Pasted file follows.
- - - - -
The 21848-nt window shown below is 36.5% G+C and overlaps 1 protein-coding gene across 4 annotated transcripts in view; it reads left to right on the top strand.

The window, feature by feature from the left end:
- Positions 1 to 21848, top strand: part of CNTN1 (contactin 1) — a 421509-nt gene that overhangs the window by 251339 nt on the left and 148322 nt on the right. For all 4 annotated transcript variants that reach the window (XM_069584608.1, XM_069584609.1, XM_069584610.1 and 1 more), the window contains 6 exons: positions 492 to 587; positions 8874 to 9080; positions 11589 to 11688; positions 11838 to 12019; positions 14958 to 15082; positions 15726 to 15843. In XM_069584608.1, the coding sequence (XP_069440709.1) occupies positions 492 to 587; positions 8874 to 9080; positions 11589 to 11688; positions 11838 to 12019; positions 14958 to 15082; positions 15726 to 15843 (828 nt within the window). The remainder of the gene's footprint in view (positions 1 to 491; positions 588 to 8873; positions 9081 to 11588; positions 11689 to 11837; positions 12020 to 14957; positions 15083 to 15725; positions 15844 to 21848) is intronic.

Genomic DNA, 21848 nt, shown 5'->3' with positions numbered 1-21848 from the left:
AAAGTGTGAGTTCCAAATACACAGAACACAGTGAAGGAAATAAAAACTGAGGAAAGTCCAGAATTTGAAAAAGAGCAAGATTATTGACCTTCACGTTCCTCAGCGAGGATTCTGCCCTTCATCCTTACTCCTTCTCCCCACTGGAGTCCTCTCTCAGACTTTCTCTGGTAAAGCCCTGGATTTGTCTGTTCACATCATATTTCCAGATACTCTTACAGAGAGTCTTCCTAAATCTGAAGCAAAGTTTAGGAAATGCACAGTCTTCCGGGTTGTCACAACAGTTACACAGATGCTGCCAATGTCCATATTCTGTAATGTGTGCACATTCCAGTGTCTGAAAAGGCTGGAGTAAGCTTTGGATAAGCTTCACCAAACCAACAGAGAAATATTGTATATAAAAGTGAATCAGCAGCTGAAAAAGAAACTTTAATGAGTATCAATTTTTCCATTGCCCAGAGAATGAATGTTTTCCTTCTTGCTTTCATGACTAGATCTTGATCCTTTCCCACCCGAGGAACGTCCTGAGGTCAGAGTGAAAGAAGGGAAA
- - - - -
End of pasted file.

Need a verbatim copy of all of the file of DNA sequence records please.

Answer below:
The 21848-nt window shown below is 36.5% G+C and overlaps 1 protein-coding gene across 4 annotated transcripts in view; it reads left to right on the top strand.

The window, feature by feature from the left end:
- Positions 1 to 21848, top strand: part of CNTN1 (contactin 1) — a 421509-nt gene that overhangs the window by 251339 nt on the left and 148322 nt on the right. For all 4 annotated transcript variants that reach the window (XM_069584608.1, XM_069584609.1, XM_069584610.1 and 1 more), the window contains 6 exons: positions 492 to 587; positions 8874 to 9080; positions 11589 to 11688; positions 11838 to 12019; positions 14958 to 15082; positions 15726 to 15843. In XM_069584608.1, the coding sequence (XP_069440709.1) occupies positions 492 to 587; positions 8874 to 9080; positions 11589 to 11688; positions 11838 to 12019; positions 14958 to 15082; positions 15726 to 15843 (828 nt within the window). The remainder of the gene's footprint in view (positions 1 to 491; positions 588 to 8873; positions 9081 to 11588; positions 11689 to 11837; positions 12020 to 14957; positions 15083 to 15725; positions 15844 to 21848) is intronic.

Genomic DNA, 21848 nt, shown 5'->3' with positions numbered 1-21848 from the left:
AAAGTGTGAGTTCCAAATACACAGAACACAGTGAAGGAAATAAAAACTGAGGAAAGTCCAGAATTTGAAAAAGAGCAAGATTATTGACCTTCACGTTCCTCAGCGAGGATTCTGCCCTTCATCCTTACTCCTTCTCCCCACTGGAGTCCTCTCTCAGACTTTCTCTGGTAAAGCCCTGGATTTGTCTGTTCACATCATATTTCCAGATACTCTTACAGAGAGTCTTCCTAAATCTGAAGCAAAGTTTAGGAAATGCACAGTCTTCCGGGTTGTCACAACAGTTACACAGATGCTGCCAATGTCCATATTCTGTAATGTGTGCACATTCCAGTGTCTGAAAAGGCTGGAGTAAGCTTTGGATAAGCTTCACCAAACCAACAGAGAAATATTGTATATAAAAGTGAATCAGCAGCTGAAAAAGAAACTTTAATGAGTATCAATTTTTCCATTGCCCAGAGAATGAATGTTTTCCTTCTTGCTTTCATGACTAGATCTTGATCCTTTCCCACCCGAGGAACGTCCTGAGGTCAGAGTGAAAGAAGGGAAA